What Judiciary should do to keep partisan politics at bay
KAMOTHO WAIGANJO | By Kamotho Waiganjo | June 19th 2021
Are we unduly judicialising politics? The Judiciary’s detractors believe it is willingly and robustly engaging in disputes best left to politics.
The proponents of this position believe that the principal issues in contention in BBI for instance, were largely political and that once the issue was infused with deeply partisan politics, the judges would have been well advised to leave such contestations in the political arena.
Those who support the Judiciary’s active involvement in such “political questions” believe that this is not the fault of the Judiciary; it is the new Constitution that allocated the Judiciary the right and indeed the obligation to delve in these arenas.
Without going into the merits of either argument by the protagonists, the reality is that since 2010, significant political questions have been presented to the Judiciary for resolution.
Disputes relating to division of revenue, an intensely political question, and now the amendment of the Constitution have been decided by the courts.
These issues, in an ideal world, would have been best resolved within the political space. This rush to courts is explained by the placement of the Judiciary at the apex of the governance pyramid, which was not accidental. In years prior to the 2010 Constitution, the Executive and the Legislature were perceived negatively. On its part, the Judiciary had been completely neutered until the birth of the new constitutional order. It had thus acquired strong allies in the reform movement.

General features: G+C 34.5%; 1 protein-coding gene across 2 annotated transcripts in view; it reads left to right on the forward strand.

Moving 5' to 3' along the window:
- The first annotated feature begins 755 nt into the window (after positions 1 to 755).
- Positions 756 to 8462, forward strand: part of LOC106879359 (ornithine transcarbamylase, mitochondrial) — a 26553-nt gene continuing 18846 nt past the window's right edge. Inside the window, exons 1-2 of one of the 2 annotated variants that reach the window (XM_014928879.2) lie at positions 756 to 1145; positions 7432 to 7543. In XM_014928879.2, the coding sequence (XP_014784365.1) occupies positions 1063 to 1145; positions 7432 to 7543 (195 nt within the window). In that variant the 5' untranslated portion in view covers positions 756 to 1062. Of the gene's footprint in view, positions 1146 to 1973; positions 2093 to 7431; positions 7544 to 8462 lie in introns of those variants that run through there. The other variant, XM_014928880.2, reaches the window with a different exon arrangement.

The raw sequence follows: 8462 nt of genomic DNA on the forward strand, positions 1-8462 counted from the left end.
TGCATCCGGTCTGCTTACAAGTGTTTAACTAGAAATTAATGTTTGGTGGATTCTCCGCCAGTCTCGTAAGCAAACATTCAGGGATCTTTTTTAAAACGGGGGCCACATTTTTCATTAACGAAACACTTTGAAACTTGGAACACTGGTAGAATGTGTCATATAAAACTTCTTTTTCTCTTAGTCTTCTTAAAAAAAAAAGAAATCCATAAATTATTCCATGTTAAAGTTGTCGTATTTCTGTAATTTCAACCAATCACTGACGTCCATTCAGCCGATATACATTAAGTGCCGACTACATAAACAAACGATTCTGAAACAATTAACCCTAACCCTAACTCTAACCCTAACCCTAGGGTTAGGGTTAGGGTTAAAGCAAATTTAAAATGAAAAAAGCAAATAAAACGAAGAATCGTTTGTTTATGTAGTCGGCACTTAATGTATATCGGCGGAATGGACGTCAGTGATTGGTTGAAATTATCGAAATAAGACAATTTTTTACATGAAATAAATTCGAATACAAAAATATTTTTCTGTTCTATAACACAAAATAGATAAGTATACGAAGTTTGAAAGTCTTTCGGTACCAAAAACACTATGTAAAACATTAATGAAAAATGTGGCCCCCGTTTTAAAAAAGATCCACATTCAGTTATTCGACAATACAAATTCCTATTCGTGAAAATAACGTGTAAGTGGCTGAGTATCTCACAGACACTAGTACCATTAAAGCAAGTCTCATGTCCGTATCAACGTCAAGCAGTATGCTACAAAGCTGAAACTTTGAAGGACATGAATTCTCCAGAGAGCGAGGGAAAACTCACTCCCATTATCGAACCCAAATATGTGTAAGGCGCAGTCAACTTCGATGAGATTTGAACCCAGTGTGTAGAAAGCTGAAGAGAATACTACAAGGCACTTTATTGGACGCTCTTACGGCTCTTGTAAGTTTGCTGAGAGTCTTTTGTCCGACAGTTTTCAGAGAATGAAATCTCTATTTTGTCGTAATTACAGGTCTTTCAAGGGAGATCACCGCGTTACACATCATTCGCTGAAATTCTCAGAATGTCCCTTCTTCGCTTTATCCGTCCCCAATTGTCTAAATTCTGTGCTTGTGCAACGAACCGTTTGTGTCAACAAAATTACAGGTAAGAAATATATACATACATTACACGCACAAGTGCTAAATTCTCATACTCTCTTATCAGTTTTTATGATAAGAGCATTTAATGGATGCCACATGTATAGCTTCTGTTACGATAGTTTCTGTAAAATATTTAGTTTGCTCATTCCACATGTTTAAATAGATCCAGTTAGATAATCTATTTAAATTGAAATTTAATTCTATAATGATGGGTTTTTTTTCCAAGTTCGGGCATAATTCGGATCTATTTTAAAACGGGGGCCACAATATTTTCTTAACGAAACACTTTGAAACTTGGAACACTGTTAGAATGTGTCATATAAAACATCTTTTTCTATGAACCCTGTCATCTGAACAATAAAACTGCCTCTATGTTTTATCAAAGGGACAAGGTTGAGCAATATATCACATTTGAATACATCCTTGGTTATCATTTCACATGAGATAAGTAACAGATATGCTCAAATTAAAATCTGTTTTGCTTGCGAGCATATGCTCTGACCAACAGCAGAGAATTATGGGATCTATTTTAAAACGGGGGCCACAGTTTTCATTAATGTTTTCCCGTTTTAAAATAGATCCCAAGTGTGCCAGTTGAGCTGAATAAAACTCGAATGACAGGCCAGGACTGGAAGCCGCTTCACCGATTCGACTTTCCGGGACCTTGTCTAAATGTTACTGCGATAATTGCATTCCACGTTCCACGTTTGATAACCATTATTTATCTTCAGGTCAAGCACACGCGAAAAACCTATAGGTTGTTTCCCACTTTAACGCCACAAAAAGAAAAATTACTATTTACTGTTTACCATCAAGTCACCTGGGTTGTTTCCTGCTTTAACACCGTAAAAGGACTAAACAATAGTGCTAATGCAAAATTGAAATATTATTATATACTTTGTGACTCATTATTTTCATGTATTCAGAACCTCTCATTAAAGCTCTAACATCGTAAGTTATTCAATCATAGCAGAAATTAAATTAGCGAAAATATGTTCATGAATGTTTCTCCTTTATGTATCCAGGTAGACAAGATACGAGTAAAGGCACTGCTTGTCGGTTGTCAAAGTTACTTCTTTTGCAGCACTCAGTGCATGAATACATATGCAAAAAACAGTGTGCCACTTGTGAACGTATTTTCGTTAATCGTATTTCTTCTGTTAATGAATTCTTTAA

Consequently, constitution makers were determined to strengthen the Judiciary to ensure it defined the parameters of the next phase of reform, the implementation, giving meaning and life to the Constitution. The Judiciary would resolve inter and intra-institutional disputes. The Judiciary would close gaps evident in the constitutional text. Using its interpretive power, it would even amend the Constitution, which the framers had made almost impossible by politicians.
While this is not of itself a bad thing, the Judiciary must however be aware that with its new found power came many attendant risks; the principal one being that the political establishment, long used to exercising ultimate residual power, would inevitably seek to weaken and if possible control the Judiciary. Any student of power dynamics should therefore not be surprised that the Executive should be intensely concerned with who joins the Judiciary.
One should not be surprised that while all other institutions have had their budgets increased over time, the Judiciary one has remained stagnant. This is the price to pay for its new found power. And this is just the beginning. Unfortunately for the Judiciary, the tools available to the political establishment to weaken and even delegitimise it, are legion. Without an equal ability to get into the public arena to make its case, judges are left with their judgments to speak for them.
When the decisions involve deeply contested political questions, and where these questions have no value proposition, just differing political perspectives, the Judiciary is left at the mercy of partisan politics.
This opens avenues for political attacks and de-legitimisation. Unfortunately for Kenya, when the Judiciary is weak, when it is ineffective, the citizens pay a heavy price. Which is why on these deeply partisan political questions, where there are no serious value questions that prejudice the citizenry, a wise Judiciary must find ways to allow politics to find resolution.
Proceeding otherwise when the Judiciary is still in its infancy, may be technically correct but it will do the institution and country more harm than good.
But as long as the Judiciary is keeping away from partisan politicking and playing its rightful role protecting the Constitution, it is the duty of those of us who see the value of an independent Judiciary to protect it from its detractors.
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